TORONTO — To cover Clint Dempsey is to understand that his famous game face frequently remains in place for some time after a match has ended. And if you cover him, you may as well embrace that fact. Because it’s that focused fury, the ever-present chip on his accomplished shoulder—the Deuce Face—that’s made him the player he is.
Its origins already are the stuff of American soccer legend: the three-hour car rides to training as a youth, the unexpected and tragic death of his older sister and the desperate race to “make up for lost time.” Dempsey is now 34. But he didn’t make his pro debut until he was 21, and he’s been on the hunt since then. In exchange for the chance to watch and chronicle Dempsey’s unique combination of creativity and clutch, the media accepts the Deuce Face delay. His focus doesn’t just fade away at the final whistle. It’s often stays attached to him for a while, lingering, as he leaves the field and meets the media. And that’s obvious to all, whether Dempsey is answering postgame questions in his monotone autopilot or staring straight ahead as he walks right by.
All of which makes the image last week at CenturyLink Field one to savor. There was Dempsey—standing next to ESPN’s Julie Stewart-Binks shortly after the Seattle Sounders clinched a return trip to the MLS Cup final—with a huge grin on his face, his daughter by his side, and his son Jackson (he’s got two of each) sitting atop his shoulders wearing that most Dempsey of outfits—a rave green jersey and a pair of camo pants. At the risk of reading too much into it, it certainly appeared as if the Deuce Face facade had fallen away a bit earlier than usual. Dempsey was present, and he was soaking every bit of it in.
That's been a big part of the story of this season of second chances.
"Maybe he changed his mentality a little bit. Scary moments can do that,” Sounders midfielder Cristian Roldan told Tacoma's The News Tribune. "Clint has always been motivated. He just hasn’t shown it. Now he shows it a little bit, and it is incredible to see. He is a guy that is always happy."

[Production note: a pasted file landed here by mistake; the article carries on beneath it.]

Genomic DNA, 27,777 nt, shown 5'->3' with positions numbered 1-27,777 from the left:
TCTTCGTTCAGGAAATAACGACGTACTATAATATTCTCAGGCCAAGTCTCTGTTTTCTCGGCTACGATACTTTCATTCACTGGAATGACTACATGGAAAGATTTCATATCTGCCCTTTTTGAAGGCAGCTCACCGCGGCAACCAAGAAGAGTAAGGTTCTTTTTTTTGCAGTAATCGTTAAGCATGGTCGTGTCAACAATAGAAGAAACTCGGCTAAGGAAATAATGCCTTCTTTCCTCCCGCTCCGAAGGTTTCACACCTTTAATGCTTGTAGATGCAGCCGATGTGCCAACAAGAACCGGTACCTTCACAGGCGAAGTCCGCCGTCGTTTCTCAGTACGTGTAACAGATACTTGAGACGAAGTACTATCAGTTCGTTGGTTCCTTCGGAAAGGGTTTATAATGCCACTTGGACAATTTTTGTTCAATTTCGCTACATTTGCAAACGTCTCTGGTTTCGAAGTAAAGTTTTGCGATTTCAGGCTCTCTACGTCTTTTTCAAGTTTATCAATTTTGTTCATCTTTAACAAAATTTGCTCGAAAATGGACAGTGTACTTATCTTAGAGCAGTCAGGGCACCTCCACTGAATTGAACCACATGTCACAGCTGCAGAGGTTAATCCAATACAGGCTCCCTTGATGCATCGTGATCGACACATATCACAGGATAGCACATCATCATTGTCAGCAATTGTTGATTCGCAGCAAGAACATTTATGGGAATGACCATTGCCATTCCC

A year ago, as Seattle was surging toward its first MLS Cup title, Dempsey was a passenger, forced to sit and watch as heart trouble threatened his career. Now, he’s enjoying a new lease on his professional life, emerging as a key figure in a championship defense that will culminate Saturday afternoon with a rematch against Toronto FC here at BMO Field. Dempsey technically has an MLS crown to his credit. He tallied eight goals in 17 games in 2016, was at the final and celebrated in the locker room with a medal around his neck. But make no mistake, Dempsey–who also lost two finals as a member of the New England Revolution–is relishing the opportunity to win one on the field, in uniform, and on his terms. He’s relishing it and focused on making the most of it.
“You start enjoying [playing] more because you’re still able to compete at a high level, make an impact and play the game you love for a little bit longer,” Dempsey said during Thursday afternoon’s pre-MLS Cup final press conference. “So, yeah, in that aspect, you do appreciate it a little bit more. But I’ve kind of been someone who’s always never really taken much for granted. I’ve always been racing against time, feeling like I kind of started a little bit later than some of my peers. But I’ve been happy with what I’ve been able to accomplish, and there’s more work to be done.”
So this season has been something like a career in microcosm. There are goals to be achieved and time is short. We compliment and congratulate those who play like there’s nothing to lose. But what if there is? Maybe there’s also something to be said for playing as if everything’s at stake. The MLS Comeback Player of the Year scored 12 goals during the regular season—tied for the third-highest total of his career—and he’s added three more during Seattle’s 3-0-1 playoff run. His brace in the Western Conference semifinal decider against the rival Vancouver Whitecaps was all the Sounders needed to advance, 2-0, on aggregate. And he netted the second goal of a 3-0 win in the second leg of the conference finals against the Houston Dynamo. There’s no official playoff golden boot. But if there was, Dempsey would hold the lead on his own. And there’s no question he knows it.